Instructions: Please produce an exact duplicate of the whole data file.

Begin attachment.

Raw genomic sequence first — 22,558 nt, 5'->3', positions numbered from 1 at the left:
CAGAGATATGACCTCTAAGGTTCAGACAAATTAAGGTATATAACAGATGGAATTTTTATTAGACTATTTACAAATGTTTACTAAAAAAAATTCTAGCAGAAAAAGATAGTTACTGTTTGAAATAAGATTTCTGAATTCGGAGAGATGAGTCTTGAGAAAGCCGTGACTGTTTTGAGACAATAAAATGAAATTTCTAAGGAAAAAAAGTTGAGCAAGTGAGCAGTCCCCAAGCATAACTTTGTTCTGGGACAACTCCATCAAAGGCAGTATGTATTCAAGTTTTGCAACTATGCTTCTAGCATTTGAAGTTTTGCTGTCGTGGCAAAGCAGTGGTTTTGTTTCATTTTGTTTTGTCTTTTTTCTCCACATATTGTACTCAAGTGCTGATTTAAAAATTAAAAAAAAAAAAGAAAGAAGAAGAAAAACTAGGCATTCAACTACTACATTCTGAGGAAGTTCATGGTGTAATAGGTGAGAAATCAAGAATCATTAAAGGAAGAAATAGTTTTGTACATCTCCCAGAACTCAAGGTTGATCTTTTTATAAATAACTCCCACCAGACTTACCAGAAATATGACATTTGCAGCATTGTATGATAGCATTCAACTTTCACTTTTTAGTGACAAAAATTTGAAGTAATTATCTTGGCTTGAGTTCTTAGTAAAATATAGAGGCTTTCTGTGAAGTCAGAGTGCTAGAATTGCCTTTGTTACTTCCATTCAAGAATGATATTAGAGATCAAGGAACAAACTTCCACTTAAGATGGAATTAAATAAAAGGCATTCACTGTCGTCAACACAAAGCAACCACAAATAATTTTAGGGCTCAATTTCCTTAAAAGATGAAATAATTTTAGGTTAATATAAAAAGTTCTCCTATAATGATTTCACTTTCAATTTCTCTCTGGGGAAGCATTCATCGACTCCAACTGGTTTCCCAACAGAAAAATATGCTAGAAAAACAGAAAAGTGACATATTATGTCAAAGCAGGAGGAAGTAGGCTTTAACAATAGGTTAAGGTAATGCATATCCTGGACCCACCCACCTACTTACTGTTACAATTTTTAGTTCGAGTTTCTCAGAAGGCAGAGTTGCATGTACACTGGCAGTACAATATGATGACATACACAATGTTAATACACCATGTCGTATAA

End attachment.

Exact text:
Raw genomic sequence first — 22,558 nt, 5'->3', positions numbered from 1 at the left:
CAGAGATATGACCTCTAAGGTTCAGACAAATTAAGGTATATAACAGATGGAATTTTTATTAGACTATTTACAAATGTTTACTAAAAAAAATTCTAGCAGAAAAAGATAGTTACTGTTTGAAATAAGATTTCTGAATTCGGAGAGATGAGTCTTGAGAAAGCCGTGACTGTTTTGAGACAATAAAATGAAATTTCTAAGGAAAAAAAGTTGAGCAAGTGAGCAGTCCCCAAGCATAACTTTGTTCTGGGACAACTCCATCAAAGGCAGTATGTATTCAAGTTTTGCAACTATGCTTCTAGCATTTGAAGTTTTGCTGTCGTGGCAAAGCAGTGGTTTTGTTTCATTTTGTTTTGTCTTTTTTCTCCACATATTGTACTCAAGTGCTGATTTAAAAATTAAAAAAAAAAAAGAAAGAAGAAGAAAAACTAGGCATTCAACTACTACATTCTGAGGAAGTTCATGGTGTAATAGGTGAGAAATCAAGAATCATTAAAGGAAGAAATAGTTTTGTACATCTCCCAGAACTCAAGGTTGATCTTTTTATAAATAACTCCCACCAGACTTACCAGAAATATGACATTTGCAGCATTGTATGATAGCATTCAACTTTCACTTTTTAGTGACAAAAATTTGAAGTAATTATCTTGGCTTGAGTTCTTAGTAAAATATAGAGGCTTTCTGTGAAGTCAGAGTGCTAGAATTGCCTTTGTTACTTCCATTCAAGAATGATATTAGAGATCAAGGAACAAACTTCCACTTAAGATGGAATTAAATAAAAGGCATTCACTGTCGTCAACACAAAGCAACCACAAATAATTTTAGGGCTCAATTTCCTTAAAAGATGAAATAATTTTAGGTTAATATAAAAAGTTCTCCTATAATGATTTCACTTTCAATTTCTCTCTGGGGAAGCATTCATCGACTCCAACTGGTTTCCCAACAGAAAAATATGCTAGAAAAACAGAAAAGTGACATATTATGTCAAAGCAGGAGGAAGTAGGCTTTAACAATAGGTTAAGGTAATGCATATCCTGGACCCACCCACCTACTTACTGTTACAATTTTTAGTTCGAGTTTCTCAGAAGGCAGAGTTGCATGTACACTGGCAGTACAATATGATGACATACACAATGTTAATACACCATGTCGTATAA